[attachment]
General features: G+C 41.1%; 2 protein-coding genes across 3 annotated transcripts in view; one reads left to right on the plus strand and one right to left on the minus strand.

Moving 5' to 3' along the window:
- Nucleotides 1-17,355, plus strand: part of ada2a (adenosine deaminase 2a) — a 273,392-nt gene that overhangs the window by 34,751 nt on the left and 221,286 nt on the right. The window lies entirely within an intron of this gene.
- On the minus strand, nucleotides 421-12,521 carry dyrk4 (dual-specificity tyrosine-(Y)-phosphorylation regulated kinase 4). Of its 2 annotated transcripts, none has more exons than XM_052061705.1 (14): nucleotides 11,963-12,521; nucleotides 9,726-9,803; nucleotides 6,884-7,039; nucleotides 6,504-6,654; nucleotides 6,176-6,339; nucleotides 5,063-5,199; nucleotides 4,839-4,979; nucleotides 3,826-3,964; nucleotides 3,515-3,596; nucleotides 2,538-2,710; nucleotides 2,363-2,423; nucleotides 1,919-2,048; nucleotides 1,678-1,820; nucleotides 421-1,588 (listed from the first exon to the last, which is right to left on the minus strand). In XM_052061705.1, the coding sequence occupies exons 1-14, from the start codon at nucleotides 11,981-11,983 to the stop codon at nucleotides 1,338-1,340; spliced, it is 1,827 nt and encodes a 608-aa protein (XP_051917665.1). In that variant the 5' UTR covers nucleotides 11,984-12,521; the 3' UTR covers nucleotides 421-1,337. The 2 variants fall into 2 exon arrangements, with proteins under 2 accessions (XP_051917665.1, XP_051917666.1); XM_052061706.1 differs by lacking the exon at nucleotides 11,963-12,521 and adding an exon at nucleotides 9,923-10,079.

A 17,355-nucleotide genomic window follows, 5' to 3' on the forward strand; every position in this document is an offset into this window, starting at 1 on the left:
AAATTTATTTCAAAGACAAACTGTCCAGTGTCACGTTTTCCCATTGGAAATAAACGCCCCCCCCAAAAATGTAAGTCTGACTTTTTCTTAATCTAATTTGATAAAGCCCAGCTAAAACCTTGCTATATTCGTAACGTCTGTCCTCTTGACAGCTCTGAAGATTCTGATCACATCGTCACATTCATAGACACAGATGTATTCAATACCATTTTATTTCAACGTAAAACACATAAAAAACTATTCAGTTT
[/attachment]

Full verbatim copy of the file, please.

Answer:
General features: G+C 41.1%; 2 protein-coding genes across 3 annotated transcripts in view; one reads left to right on the plus strand and one right to left on the minus strand.

Moving 5' to 3' along the window:
- Nucleotides 1-17,355, plus strand: part of ada2a (adenosine deaminase 2a) — a 273,392-nt gene that overhangs the window by 34,751 nt on the left and 221,286 nt on the right. The window lies entirely within an intron of this gene.
- On the minus strand, nucleotides 421-12,521 carry dyrk4 (dual-specificity tyrosine-(Y)-phosphorylation regulated kinase 4). Of its 2 annotated transcripts, none has more exons than XM_052061705.1 (14): nucleotides 11,963-12,521; nucleotides 9,726-9,803; nucleotides 6,884-7,039; nucleotides 6,504-6,654; nucleotides 6,176-6,339; nucleotides 5,063-5,199; nucleotides 4,839-4,979; nucleotides 3,826-3,964; nucleotides 3,515-3,596; nucleotides 2,538-2,710; nucleotides 2,363-2,423; nucleotides 1,919-2,048; nucleotides 1,678-1,820; nucleotides 421-1,588 (listed from the first exon to the last, which is right to left on the minus strand). In XM_052061705.1, the coding sequence occupies exons 1-14, from the start codon at nucleotides 11,981-11,983 to the stop codon at nucleotides 1,338-1,340; spliced, it is 1,827 nt and encodes a 608-aa protein (XP_051917665.1). In that variant the 5' UTR covers nucleotides 11,984-12,521; the 3' UTR covers nucleotides 421-1,337. The 2 variants fall into 2 exon arrangements, with proteins under 2 accessions (XP_051917665.1, XP_051917666.1); XM_052061706.1 differs by lacking the exon at nucleotides 11,963-12,521 and adding an exon at nucleotides 9,923-10,079.

A 17,355-nucleotide genomic window follows, 5' to 3' on the forward strand; every position in this document is an offset into this window, starting at 1 on the left:
AAATTTATTTCAAAGACAAACTGTCCAGTGTCACGTTTTCCCATTGGAAATAAACGCCCCCCCCAAAAATGTAAGTCTGACTTTTTCTTAATCTAATTTGATAAAGCCCAGCTAAAACCTTGCTATATTCGTAACGTCTGTCCTCTTGACAGCTCTGAAGATTCTGATCACATCGTCACATTCATAGACACAGATGTATTCAATACCATTTTATTTCAACGTAAAACACATAAAAAACTATTCAGTTT